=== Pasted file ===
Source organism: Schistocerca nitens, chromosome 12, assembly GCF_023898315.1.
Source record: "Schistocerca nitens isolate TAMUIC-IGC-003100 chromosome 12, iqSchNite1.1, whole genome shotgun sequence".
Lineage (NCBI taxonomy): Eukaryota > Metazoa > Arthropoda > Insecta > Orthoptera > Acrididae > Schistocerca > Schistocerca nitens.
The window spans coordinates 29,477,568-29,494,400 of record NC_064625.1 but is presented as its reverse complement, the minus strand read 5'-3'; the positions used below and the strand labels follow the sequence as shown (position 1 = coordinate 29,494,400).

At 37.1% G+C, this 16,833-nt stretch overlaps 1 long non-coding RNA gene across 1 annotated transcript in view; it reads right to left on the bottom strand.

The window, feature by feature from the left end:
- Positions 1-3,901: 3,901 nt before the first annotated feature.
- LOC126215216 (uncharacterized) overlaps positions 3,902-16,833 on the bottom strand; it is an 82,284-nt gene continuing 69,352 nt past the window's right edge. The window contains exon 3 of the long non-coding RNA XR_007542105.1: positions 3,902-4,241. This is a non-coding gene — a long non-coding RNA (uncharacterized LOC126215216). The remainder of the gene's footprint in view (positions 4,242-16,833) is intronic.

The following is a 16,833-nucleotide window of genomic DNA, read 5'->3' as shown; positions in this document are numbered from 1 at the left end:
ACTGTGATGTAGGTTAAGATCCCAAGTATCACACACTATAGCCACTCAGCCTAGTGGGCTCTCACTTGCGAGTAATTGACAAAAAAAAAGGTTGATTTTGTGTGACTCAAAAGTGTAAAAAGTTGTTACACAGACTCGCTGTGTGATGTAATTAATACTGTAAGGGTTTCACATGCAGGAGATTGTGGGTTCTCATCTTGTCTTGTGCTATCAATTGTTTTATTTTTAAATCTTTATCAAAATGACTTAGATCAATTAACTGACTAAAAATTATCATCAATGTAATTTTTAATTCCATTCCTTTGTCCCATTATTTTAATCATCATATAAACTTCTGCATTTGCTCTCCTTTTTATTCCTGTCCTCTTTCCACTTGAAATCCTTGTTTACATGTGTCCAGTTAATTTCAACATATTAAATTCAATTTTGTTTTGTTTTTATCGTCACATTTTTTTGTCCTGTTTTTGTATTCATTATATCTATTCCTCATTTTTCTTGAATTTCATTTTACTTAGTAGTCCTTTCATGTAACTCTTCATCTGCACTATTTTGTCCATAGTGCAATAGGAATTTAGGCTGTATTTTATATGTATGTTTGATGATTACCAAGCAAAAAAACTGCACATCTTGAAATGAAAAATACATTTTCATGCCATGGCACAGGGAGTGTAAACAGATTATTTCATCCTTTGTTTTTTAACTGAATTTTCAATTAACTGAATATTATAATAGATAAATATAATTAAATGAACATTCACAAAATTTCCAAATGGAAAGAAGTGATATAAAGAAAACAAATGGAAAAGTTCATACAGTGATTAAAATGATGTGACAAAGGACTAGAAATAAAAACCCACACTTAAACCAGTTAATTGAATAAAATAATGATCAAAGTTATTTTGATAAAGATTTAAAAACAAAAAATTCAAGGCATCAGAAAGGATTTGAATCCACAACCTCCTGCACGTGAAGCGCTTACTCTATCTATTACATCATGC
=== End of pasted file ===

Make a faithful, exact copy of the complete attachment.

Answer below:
Source organism: Schistocerca nitens, chromosome 12, assembly GCF_023898315.1.
Source record: "Schistocerca nitens isolate TAMUIC-IGC-003100 chromosome 12, iqSchNite1.1, whole genome shotgun sequence".
Lineage (NCBI taxonomy): Eukaryota > Metazoa > Arthropoda > Insecta > Orthoptera > Acrididae > Schistocerca > Schistocerca nitens.
The window spans coordinates 29,477,568-29,494,400 of record NC_064625.1 but is presented as its reverse complement, the minus strand read 5'-3'; the positions used below and the strand labels follow the sequence as shown (position 1 = coordinate 29,494,400).

At 37.1% G+C, this 16,833-nt stretch overlaps 1 long non-coding RNA gene across 1 annotated transcript in view; it reads right to left on the bottom strand.

The window, feature by feature from the left end:
- Positions 1-3,901: 3,901 nt before the first annotated feature.
- LOC126215216 (uncharacterized) overlaps positions 3,902-16,833 on the bottom strand; it is an 82,284-nt gene continuing 69,352 nt past the window's right edge. The window contains exon 3 of the long non-coding RNA XR_007542105.1: positions 3,902-4,241. This is a non-coding gene — a long non-coding RNA (uncharacterized LOC126215216). The remainder of the gene's footprint in view (positions 4,242-16,833) is intronic.

The following is a 16,833-nucleotide window of genomic DNA, read 5'->3' as shown; positions in this document are numbered from 1 at the left end:
ACTGTGATGTAGGTTAAGATCCCAAGTATCACACACTATAGCCACTCAGCCTAGTGGGCTCTCACTTGCGAGTAATTGACAAAAAAAAAGGTTGATTTTGTGTGACTCAAAAGTGTAAAAAGTTGTTACACAGACTCGCTGTGTGATGTAATTAATACTGTAAGGGTTTCACATGCAGGAGATTGTGGGTTCTCATCTTGTCTTGTGCTATCAATTGTTTTATTTTTAAATCTTTATCAAAATGACTTAGATCAATTAACTGACTAAAAATTATCATCAATGTAATTTTTAATTCCATTCCTTTGTCCCATTATTTTAATCATCATATAAACTTCTGCATTTGCTCTCCTTTTTATTCCTGTCCTCTTTCCACTTGAAATCCTTGTTTACATGTGTCCAGTTAATTTCAACATATTAAATTCAATTTTGTTTTGTTTTTATCGTCACATTTTTTTGTCCTGTTTTTGTATTCATTATATCTATTCCTCATTTTTCTTGAATTTCATTTTACTTAGTAGTCCTTTCATGTAACTCTTCATCTGCACTATTTTGTCCATAGTGCAATAGGAATTTAGGCTGTATTTTATATGTATGTTTGATGATTACCAAGCAAAAAAACTGCACATCTTGAAATGAAAAATACATTTTCATGCCATGGCACAGGGAGTGTAAACAGATTATTTCATCCTTTGTTTTTTAACTGAATTTTCAATTAACTGAATATTATAATAGATAAATATAATTAAATGAACATTCACAAAATTTCCAAATGGAAAGAAGTGATATAAAGAAAACAAATGGAAAAGTTCATACAGTGATTAAAATGATGTGACAAAGGACTAGAAATAAAAACCCACACTTAAACCAGTTAATTGAATAAAATAATGATCAAAGTTATTTTGATAAAGATTTAAAAACAAAAAATTCAAGGCATCAGAAAGGATTTGAATCCACAACCTCCTGCACGTGAAGCGCTTACTCTATCTATTACATCATGC